The Summer Solstice, by Michal Rogalski 1943. Polish province. The war has been going on for 4 years. After the Battle of Stalingrad younger and younger Germans are mobilized to join the army. This is how Guido, a sensitive, 17-year-old boy from Hamburg comes to Poland. He is desperately trying to find an asylum to protect himself from the harsh, brutal reality of the war and the coarse, vulgar world of the older gendarmes. Hiding in the forgotten attic, he listens to the forbidden jazz music and lives in his dreams. At the same time, his peer Romek works on a railway in order to help up his mother after the death of the father. As a driver’s assistant, he sees the belongings requisitioned from Jews deported to death camps every day. Unaware of their tragic fate, he is indifferent to the events. When the opportunity arises, he tries to get some of the things – often useless, such as an old gramophone – from the German gendarmes. He is not a natural soldier. He’s much more into girls, especially Franka, a daughter of a wealthy farmer. The same village girl catches the eye of Guido. Romek meets a fugitive, Jewish girl Bunia, whom he tries to chase away in the fear of consequences. Bunia doesn’t listen tough, knowing she will not survive on her own. With time, they form a bond. Guido, lost and confused, starts a relationship with Franka. By the sounds of forbidden jazz music the make love in the attic. Their hideout is discovered by the commandant. Guido has to choose whether to save himself or help Franka.
Films vs. facts
Warsaw’ 44, by Jan Komasa 1944, occupied Warsaw. 18-year-old Stefan works to support his mother and his younger brother. The Home Army command decides to attack the weakened Germans withdrawing to the West. Stefan wants to fight the enemy with his friends and his loved one by his side. The first days of the uprising are joyous, the enemy retreats. But their happiness doesn’t last long. The German army enters Warsaw, the uprising is doomed…
Jakob the Liar, by Frank Beyer A Jewish ghetto in the east of Europe, 1944. By coincidence, Jakob Heym eavesdrops on a German radio broadcast announcing the Soviet Army is making slow but steady progress towards central Europe. In order to keep his companion in misfortune, Mischa, from risking his life for a few potatoes, he tells him what he heard and announces that he is in possession of a radio - in the ghetto a crime punishable by death. It doesn’t take long for word of Jakob’s secret to spread suddenly, there is new hope and something to live for - and so Jakob finds himself in the uncomforting position of having to come up with more and more stories.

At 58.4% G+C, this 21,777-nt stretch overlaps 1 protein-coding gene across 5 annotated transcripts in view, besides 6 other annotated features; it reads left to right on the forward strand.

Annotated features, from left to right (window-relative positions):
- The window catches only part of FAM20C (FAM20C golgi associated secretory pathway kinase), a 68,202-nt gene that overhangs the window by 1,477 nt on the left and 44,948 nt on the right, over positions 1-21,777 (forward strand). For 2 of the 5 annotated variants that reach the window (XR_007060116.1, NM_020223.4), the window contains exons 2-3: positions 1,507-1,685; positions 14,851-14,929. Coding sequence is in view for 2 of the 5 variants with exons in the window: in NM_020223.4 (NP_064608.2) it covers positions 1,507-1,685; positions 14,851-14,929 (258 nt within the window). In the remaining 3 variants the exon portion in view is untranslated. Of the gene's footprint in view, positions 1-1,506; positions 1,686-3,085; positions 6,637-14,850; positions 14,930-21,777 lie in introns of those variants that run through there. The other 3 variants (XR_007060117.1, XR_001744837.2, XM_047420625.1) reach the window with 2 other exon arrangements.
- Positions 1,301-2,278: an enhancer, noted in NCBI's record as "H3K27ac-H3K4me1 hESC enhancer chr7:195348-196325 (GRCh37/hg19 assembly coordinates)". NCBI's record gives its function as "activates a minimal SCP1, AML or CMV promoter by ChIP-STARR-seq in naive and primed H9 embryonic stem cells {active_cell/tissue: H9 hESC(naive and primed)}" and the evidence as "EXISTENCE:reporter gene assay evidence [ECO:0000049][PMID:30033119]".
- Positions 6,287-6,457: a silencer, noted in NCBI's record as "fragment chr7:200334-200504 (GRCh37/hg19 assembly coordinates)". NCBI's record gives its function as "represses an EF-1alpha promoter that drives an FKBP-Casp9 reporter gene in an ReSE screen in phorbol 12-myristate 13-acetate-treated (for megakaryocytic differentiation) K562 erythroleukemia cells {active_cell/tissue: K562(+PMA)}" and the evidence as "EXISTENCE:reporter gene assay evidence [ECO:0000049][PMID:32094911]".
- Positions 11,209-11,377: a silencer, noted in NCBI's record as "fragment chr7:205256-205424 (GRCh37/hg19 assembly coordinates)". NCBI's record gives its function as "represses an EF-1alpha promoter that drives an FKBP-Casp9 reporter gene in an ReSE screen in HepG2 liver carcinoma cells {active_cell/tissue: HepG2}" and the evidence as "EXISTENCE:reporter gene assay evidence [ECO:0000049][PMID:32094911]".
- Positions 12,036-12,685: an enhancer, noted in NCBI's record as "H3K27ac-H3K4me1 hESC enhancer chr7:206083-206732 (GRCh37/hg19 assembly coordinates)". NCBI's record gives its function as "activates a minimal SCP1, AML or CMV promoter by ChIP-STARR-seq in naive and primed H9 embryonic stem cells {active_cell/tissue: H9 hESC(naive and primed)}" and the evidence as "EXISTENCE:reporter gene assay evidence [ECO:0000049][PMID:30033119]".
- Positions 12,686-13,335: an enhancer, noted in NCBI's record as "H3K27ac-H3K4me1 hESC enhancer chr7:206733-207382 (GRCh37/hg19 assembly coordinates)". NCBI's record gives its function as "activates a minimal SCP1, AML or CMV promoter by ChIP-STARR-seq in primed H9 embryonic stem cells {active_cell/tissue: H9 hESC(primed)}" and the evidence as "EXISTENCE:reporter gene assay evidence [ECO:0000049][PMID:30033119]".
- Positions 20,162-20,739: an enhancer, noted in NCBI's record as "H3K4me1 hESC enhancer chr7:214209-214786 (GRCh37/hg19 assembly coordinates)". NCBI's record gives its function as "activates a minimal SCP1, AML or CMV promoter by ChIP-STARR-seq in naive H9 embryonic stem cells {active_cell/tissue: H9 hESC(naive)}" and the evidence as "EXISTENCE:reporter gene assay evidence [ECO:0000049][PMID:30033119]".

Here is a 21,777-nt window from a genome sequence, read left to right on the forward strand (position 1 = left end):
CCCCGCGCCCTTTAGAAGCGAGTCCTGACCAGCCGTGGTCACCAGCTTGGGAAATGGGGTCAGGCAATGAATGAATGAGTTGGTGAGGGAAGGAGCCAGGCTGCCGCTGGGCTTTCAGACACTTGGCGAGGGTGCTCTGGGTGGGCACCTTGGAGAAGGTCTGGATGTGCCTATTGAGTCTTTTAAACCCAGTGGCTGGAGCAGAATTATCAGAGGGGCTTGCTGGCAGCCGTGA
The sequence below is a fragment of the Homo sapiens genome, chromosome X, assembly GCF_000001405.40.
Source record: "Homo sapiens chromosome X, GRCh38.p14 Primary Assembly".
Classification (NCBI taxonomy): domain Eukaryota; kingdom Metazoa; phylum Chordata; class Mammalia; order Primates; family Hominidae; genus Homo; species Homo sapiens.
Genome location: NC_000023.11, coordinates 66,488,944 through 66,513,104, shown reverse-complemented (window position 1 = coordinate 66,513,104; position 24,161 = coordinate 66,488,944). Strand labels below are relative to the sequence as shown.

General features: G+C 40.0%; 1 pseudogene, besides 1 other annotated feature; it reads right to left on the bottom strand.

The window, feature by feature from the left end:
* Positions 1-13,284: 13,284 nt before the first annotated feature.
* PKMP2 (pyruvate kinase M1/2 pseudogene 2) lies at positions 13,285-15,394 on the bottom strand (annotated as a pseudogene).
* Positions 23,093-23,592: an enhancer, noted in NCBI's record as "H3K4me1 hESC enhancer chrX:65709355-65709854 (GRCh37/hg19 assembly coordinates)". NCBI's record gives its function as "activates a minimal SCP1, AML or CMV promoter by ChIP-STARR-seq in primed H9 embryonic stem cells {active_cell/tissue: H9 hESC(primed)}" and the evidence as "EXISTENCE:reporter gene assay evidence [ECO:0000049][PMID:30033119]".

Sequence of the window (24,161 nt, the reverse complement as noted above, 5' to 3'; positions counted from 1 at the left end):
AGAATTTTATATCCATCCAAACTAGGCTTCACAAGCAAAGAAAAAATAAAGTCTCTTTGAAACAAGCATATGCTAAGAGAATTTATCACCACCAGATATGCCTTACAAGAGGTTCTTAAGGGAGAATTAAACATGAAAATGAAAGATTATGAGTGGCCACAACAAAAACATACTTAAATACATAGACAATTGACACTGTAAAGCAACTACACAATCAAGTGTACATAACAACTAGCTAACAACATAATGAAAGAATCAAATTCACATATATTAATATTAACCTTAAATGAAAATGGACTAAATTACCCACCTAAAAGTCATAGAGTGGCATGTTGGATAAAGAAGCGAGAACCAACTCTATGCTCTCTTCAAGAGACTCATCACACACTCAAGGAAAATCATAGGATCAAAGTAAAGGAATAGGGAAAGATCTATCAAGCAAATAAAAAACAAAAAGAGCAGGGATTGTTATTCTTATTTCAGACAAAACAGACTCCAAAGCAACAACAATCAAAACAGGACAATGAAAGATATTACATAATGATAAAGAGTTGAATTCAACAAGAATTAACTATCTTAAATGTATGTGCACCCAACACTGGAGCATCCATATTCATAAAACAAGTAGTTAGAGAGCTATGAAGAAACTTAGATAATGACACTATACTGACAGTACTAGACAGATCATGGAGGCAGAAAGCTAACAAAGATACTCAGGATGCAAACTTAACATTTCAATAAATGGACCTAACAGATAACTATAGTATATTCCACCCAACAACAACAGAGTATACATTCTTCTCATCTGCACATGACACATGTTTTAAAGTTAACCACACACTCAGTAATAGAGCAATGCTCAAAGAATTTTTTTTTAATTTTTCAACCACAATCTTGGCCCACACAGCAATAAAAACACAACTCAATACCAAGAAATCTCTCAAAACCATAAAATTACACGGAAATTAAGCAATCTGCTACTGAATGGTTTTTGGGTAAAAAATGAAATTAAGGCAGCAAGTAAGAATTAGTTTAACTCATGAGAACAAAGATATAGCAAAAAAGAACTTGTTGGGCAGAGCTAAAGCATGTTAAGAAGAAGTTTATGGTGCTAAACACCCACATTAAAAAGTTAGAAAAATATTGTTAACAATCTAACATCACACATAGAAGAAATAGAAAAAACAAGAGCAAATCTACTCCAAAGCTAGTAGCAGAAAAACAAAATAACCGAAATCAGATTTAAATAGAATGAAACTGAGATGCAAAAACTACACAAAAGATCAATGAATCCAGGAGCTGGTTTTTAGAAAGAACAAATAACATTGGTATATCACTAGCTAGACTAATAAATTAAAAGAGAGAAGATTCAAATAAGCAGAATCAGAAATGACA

Human rights in WWII/ Discrimination/Minorities Papusza, by Joanna Kos-Krauze, Krzysztof Krauze The rise and fall of the most distinguished Polish-Roma poetess Bronislawa Wajs, widely known as Papusza, and her relationship with her discoverer, writer Jerzy Ficowski
Eroica, by Andrzej Munk Two sketches covering episodes from the World War II. In the first novel, Scherzo alla Polacca, a shrewd son, trying to preserve his skin, ultimately becomes a hero and finds a reason for fighting. He initially tries to avoid underground training to avoid the Warsaw uprising. His drunkenness, disregard for safety and cowardice when sober stated with humorous effect come out as something sane in the world gone mad. His will to survive is more acceptable than any desire for heroic death. The second novel, Ostinato Lugubre, details a hopeless attempt at escape from a prison camp by a man who can no longer stand the confinement and idiocy of the professional soldiers trying to keep up the military pretenses in prison. Nevertheless, his escape boosts the morale of his fellow prisoners, while the ‘escapee’ lies hidden from Germans and comrades alike.
Rosa, by Wojciech Smarzowski In the summer of 1945, Tadeusz, a former soldier who lost everything in the war, arrives in Mazury region in Poland. The man comes to a house owned by Róża, the widow of a German soldier. Tadeusz learns the dramatic story of the woman’s life – she was brutally raped by soldiers and forced into prostitution by the Soviets. Rose is treated with contempt by new settlers in Mazury, who look upon her as a German. An emotional tie flourishes between the soldier and Róża.
Oh, the black bird, by BĹ™etislav RychlĂk The tragic fate of Bohemia and Moravia told by the testimony of Roma who survived the World War II. At the outbreak of the war, 6,500 Roma inhabited the territory of Bohemia, Moravia and Silesia. By 1945, only a few hundred survived. The film tells the story of the forgotten Holocaust of Roma people, based on the testimony of the survivors. They visit the area of a former concentration camps in Lety and Hodonin, where Gestapo selected those who were to be deported to the extermination camp, Auschwitz-Birkenau, where a major part of the Bohemian and Moravian Roma people died. A professor, accomplished ethnographer recalls his encounter with a Roma woman, who lost her entire family in Auschwitz.
Run boy run, by Pepe Danquart Srulik, an 8-year-old boy, flees from the Warsaw ghetto in 1942. He desperately wants to survive, at first alone in the forest, and then as a Christian orphan named Jurek on a Polish farm. Throughout his ordeal, his Jewish identity is in danger of being lost. The story is based on the bestseller by Uri Orlev.
The idea behind our project is to use films which teenagers find comprehensible and attractive in order to talk about the history in their own language. Films are a starting points for a discussion about the past as well as for creative interpretations of the history. Teams of young people taking part in workshops, which will enable them to critically watch, analyze and interpret films. They can compare the film stories to other historical sources, analyze the various contexts and take part in a discussion.
Editors: Agata Janeczek MaĹ‚gorzata Leszko Graphic designer Agata Janeczek CC-BY-SA-NC
Published on Jan 27, 2016
In Inspired by the memory programme We have selected the most interesting European film productions which address the difficult subject of c...